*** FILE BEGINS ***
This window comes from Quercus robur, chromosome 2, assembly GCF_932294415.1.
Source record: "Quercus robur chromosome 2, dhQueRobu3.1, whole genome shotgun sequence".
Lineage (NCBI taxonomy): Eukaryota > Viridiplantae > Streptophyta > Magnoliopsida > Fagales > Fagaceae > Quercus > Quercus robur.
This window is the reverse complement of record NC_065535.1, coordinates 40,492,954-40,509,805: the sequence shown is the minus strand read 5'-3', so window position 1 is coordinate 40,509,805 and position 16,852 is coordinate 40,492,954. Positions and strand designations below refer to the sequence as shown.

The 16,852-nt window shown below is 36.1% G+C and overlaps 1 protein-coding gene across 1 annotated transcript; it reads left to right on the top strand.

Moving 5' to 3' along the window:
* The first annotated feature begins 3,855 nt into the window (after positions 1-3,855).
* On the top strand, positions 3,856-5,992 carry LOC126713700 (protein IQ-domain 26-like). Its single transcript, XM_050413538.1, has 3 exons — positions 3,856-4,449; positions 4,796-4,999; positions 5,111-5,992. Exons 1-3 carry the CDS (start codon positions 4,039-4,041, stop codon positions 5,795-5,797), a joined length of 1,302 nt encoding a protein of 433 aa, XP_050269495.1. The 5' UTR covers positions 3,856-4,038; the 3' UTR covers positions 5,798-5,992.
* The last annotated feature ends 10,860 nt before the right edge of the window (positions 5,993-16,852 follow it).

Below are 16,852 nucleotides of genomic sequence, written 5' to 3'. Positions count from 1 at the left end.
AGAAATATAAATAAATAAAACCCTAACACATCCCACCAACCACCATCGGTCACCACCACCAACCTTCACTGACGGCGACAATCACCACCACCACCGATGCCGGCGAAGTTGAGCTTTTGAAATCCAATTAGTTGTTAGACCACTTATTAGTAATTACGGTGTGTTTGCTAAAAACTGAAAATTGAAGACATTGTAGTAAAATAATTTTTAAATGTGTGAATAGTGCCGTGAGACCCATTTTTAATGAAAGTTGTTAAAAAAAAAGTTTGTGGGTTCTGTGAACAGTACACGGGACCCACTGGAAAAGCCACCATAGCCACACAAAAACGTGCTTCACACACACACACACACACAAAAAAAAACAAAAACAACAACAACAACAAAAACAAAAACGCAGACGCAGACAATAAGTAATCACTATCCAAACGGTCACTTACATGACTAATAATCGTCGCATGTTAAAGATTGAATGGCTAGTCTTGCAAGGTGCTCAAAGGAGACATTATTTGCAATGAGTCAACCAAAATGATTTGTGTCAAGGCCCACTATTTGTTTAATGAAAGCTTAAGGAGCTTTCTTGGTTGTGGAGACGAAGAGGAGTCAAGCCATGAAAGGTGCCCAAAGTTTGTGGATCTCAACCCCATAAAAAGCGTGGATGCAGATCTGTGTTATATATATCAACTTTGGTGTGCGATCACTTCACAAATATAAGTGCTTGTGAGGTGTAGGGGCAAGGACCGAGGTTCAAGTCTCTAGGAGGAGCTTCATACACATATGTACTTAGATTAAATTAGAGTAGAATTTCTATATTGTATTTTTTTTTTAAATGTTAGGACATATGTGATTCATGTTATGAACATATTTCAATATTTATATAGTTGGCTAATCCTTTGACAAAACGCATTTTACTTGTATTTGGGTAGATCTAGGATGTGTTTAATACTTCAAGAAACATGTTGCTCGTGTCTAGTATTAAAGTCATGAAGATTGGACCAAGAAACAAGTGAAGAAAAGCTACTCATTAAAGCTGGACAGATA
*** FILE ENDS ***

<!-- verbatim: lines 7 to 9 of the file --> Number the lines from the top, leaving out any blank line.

* The first annotated feature begins 3,855 nt into the window (after positions 1-3,855).
* On the top strand, positions 3,856-5,992 carry LOC126713700 (protein IQ-domain 26-like). Its single transcript, XM_050413538.1, has 3 exons — positions 3,856-4,449; positions 4,796-4,999; positions 5,111-5,992. Exons 1-3 carry the CDS (start codon positions 4,039-4,041, stop codon positions 5,795-5,797), a joined length of 1,302 nt encoding a protein of 433 aa, XP_050269495.1. The 5' UTR covers positions 3,856-4,038; the 3' UTR covers positions 5,798-5,992.
* The last annotated feature ends 10,860 nt before the right edge of the window (positions 5,993-16,852 follow it).